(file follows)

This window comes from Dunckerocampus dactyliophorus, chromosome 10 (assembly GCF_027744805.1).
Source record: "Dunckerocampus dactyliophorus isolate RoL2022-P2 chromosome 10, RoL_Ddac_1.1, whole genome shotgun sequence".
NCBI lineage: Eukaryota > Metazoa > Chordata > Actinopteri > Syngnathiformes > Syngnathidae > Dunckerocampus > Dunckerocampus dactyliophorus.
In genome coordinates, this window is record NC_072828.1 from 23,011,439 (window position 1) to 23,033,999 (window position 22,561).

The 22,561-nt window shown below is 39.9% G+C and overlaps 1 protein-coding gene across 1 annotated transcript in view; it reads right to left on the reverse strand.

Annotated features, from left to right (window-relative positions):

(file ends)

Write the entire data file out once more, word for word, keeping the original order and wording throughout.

This window comes from Dunckerocampus dactyliophorus, chromosome 10 (assembly GCF_027744805.1).
Source record: "Dunckerocampus dactyliophorus isolate RoL2022-P2 chromosome 10, RoL_Ddac_1.1, whole genome shotgun sequence".
NCBI lineage: Eukaryota > Metazoa > Chordata > Actinopteri > Syngnathiformes > Syngnathidae > Dunckerocampus > Dunckerocampus dactyliophorus.
In genome coordinates, this window is record NC_072828.1 from 23,011,439 (window position 1) to 23,033,999 (window position 22,561).

The 22,561-nt window shown below is 39.9% G+C and overlaps 1 protein-coding gene across 1 annotated transcript in view; it reads right to left on the reverse strand.

Annotated features, from left to right (window-relative positions):